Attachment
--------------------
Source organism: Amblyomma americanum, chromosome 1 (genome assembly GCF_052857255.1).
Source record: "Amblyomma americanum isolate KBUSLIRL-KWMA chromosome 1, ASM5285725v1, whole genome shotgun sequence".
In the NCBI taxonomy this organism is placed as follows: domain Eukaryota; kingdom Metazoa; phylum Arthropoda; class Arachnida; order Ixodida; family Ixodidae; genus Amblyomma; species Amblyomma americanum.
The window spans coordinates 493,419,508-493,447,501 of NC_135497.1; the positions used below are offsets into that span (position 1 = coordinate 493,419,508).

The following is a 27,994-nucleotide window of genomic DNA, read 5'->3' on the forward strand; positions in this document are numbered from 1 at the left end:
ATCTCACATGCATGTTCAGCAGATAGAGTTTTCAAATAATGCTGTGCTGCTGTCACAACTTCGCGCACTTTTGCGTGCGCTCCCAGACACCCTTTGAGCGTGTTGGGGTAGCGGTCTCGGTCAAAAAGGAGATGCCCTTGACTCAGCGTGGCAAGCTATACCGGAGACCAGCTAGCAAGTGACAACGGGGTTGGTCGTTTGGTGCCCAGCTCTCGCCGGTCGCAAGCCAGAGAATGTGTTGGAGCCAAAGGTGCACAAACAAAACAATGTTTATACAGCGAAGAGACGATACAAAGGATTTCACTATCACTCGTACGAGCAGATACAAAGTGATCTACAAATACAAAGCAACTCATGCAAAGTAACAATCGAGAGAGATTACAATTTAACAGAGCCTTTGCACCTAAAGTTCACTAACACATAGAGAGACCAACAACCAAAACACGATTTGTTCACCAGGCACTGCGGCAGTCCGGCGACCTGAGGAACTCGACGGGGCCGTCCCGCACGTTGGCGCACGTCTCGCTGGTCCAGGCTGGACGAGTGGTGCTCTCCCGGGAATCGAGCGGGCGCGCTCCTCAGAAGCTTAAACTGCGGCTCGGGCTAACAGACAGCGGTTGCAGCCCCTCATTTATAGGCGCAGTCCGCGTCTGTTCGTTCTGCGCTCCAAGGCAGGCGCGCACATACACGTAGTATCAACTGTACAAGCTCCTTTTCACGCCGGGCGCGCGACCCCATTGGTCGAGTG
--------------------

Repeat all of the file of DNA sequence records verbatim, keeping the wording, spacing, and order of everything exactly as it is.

Source organism: Amblyomma americanum, chromosome 1 (genome assembly GCF_052857255.1).
Source record: "Amblyomma americanum isolate KBUSLIRL-KWMA chromosome 1, ASM5285725v1, whole genome shotgun sequence".
In the NCBI taxonomy this organism is placed as follows: domain Eukaryota; kingdom Metazoa; phylum Arthropoda; class Arachnida; order Ixodida; family Ixodidae; genus Amblyomma; species Amblyomma americanum.
The window spans coordinates 493,419,508-493,447,501 of NC_135497.1; the positions used below are offsets into that span (position 1 = coordinate 493,419,508).

The following is a 27,994-nucleotide window of genomic DNA, read 5'->3' on the forward strand; positions in this document are numbered from 1 at the left end:
ATCTCACATGCATGTTCAGCAGATAGAGTTTTCAAATAATGCTGTGCTGCTGTCACAACTTCGCGCACTTTTGCGTGCGCTCCCAGACACCCTTTGAGCGTGTTGGGGTAGCGGTCTCGGTCAAAAAGGAGATGCCCTTGACTCAGCGTGGCAAGCTATACCGGAGACCAGCTAGCAAGTGACAACGGGGTTGGTCGTTTGGTGCCCAGCTCTCGCCGGTCGCAAGCCAGAGAATGTGTTGGAGCCAAAGGTGCACAAACAAAACAATGTTTATACAGCGAAGAGACGATACAAAGGATTTCACTATCACTCGTACGAGCAGATACAAAGTGATCTACAAATACAAAGCAACTCATGCAAAGTAACAATCGAGAGAGATTACAATTTAACAGAGCCTTTGCACCTAAAGTTCACTAACACATAGAGAGACCAACAACCAAAACACGATTTGTTCACCAGGCACTGCGGCAGTCCGGCGACCTGAGGAACTCGACGGGGCCGTCCCGCACGTTGGCGCACGTCTCGCTGGTCCAGGCTGGACGAGTGGTGCTCTCCCGGGAATCGAGCGGGCGCGCTCCTCAGAAGCTTAAACTGCGGCTCGGGCTAACAGACAGCGGTTGCAGCCCCTCATTTATAGGCGCAGTCCGCGTCTGTTCGTTCTGCGCTCCAAGGCAGGCGCGCACATACACGTAGTATCAACTGTACAAGCTCCTTTTCACGCCGGGCGCGCGACCCCATTGGTCGAGTG